Navigation Links
Drug Combo May Prevent Heart Attacks, Strokes

'Inexpensive, well-proven medications' could have huge impact, expert says

FRIDAY, Oct. 2 (HealthDay News) -- Giving daily doses of a statin and a blood pressure-lowering ACE inhibitor to people at high risk for a heart attack or stroke reduced their incidence by more than 60 percent in two years, researchers report.

People in the study all had diabetes or a history of cardiovascular disease, but the drug regimen probably could provide similar benefits to anyone vulnerable to cardiovascular trouble because of obesity, high blood pressure or simply old age, said Dr. R. James Dudl, diabetes clinic lead at the Kaiser Permanente Care Management Institute in Oakland, Calif., and lead author of a report in the October issue of the American Journal of Managed Care.

The study was based on a model that assumed that high blood cholesterol and high blood pressure were each responsible for about 25 percent of cardiovascular risk, Dudl said.

"We hypothesized that while there were different mechanisms, the effects are additive," Dudl said. "Our model showed a potential 71 percent drop in cardiovascular risk."

The study was done on a large scale and included 170,024 members of the Kaiser Permanente health plan in California, all aged 55 or older. They were divided into three groups: 21,292 who took the bundled drugs more than half the time in 2004 and 2005, 47,262 who took the drug bundle less than half the time and 101,464 who took neither or just one drug during the study.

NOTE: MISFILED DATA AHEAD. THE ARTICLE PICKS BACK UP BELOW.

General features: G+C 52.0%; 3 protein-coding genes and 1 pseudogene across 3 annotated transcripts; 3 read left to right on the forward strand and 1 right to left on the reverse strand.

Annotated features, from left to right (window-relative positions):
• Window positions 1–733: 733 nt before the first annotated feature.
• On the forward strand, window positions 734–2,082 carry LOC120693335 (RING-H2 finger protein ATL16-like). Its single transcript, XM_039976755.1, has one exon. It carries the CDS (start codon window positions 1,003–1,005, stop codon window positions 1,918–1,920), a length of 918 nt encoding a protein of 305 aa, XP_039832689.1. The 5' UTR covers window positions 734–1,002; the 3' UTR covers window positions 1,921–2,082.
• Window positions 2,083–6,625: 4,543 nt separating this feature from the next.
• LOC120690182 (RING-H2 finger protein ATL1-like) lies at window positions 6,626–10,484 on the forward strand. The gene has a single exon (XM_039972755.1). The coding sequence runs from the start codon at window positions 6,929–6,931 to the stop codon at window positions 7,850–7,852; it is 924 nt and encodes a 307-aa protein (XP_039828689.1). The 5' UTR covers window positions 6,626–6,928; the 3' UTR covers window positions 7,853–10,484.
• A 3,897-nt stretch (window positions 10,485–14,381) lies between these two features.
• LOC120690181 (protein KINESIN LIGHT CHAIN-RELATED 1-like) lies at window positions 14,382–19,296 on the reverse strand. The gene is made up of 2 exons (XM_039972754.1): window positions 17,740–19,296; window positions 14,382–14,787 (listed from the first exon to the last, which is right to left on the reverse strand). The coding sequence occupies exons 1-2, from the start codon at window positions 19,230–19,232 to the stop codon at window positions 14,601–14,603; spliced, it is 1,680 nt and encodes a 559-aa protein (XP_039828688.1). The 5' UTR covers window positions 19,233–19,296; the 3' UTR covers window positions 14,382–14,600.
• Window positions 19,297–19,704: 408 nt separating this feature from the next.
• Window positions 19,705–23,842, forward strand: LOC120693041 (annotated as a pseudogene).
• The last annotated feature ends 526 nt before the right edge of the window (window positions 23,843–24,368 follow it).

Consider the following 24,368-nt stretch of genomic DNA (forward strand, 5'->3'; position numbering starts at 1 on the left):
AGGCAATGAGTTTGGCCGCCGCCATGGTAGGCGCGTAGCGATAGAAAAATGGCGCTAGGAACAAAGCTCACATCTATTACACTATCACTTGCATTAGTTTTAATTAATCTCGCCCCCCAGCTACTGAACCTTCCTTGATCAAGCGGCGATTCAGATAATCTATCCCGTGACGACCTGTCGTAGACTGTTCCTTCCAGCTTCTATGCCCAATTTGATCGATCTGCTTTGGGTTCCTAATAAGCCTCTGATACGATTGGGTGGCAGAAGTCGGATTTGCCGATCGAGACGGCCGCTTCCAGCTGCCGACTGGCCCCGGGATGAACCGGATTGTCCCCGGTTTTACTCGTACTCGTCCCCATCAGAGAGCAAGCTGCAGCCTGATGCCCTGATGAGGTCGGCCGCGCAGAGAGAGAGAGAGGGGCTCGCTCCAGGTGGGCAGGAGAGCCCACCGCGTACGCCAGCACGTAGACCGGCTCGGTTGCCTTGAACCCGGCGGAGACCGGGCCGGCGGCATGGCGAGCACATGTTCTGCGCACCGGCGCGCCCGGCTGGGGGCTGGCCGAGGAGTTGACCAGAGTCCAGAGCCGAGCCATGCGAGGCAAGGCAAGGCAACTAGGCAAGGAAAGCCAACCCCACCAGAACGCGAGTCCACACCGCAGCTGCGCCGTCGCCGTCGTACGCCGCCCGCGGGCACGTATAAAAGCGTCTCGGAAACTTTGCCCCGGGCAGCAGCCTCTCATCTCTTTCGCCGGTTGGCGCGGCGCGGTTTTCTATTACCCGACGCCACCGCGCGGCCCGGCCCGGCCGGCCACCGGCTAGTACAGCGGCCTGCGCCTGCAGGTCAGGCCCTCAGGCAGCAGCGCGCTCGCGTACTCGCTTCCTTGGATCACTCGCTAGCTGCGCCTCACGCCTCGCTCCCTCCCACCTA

Their use of the medications was determined by monitoring their prescription refill records. Participants were also advised to take low-dose aspirin daily, but their use of that medication could not be determined because it is not a prescription drug, Dudl said.

After taking the drugs for two years, the rate of heart attacks and strokes in the next year was reduced by 26 per 1,000 people among those in the high-use group and 15 per 1,000 people in the middle-use group, compared with those in the no-use group, the study found.

"This was accomplished by using three inexpensive, well-proven medications that don't have significant side effects," Dudl said.

The ACE inhibitor used in the study was lisinopril (Prinivil, Zestril), given at 20 milligrams a day, and the statin was lovastatin (Altoprev, Mevacor), given at 40 milligrams daily, but any combination of drugs in the two families could be used, Dudl said. "We feel that these are class actions, not specific to any one drug," he said.

The program has since been extended to include more than 256,000 Kaiser Permanente members across the country and is being offered in community health centers, a company spokesman said.

"However the atherosclerotic process is advanced, we feel that these treatments would work," Dudl said. Atherosclerosis is the hardening of arteries that can lead to a heart attack, stroke or other cardiovascular problem. "We went for people with the highest risk, but the program could benefit anybody with the atherosclerotic process caused by any mechanism, particularly hypertension [high blood pressure]."

Dr. Michael A. Blazing, an associate professor of medicine and cardiology at Duke University, said that the study confirms in one large sweep what has been seen in smaller studies of individual preventive drug treatments.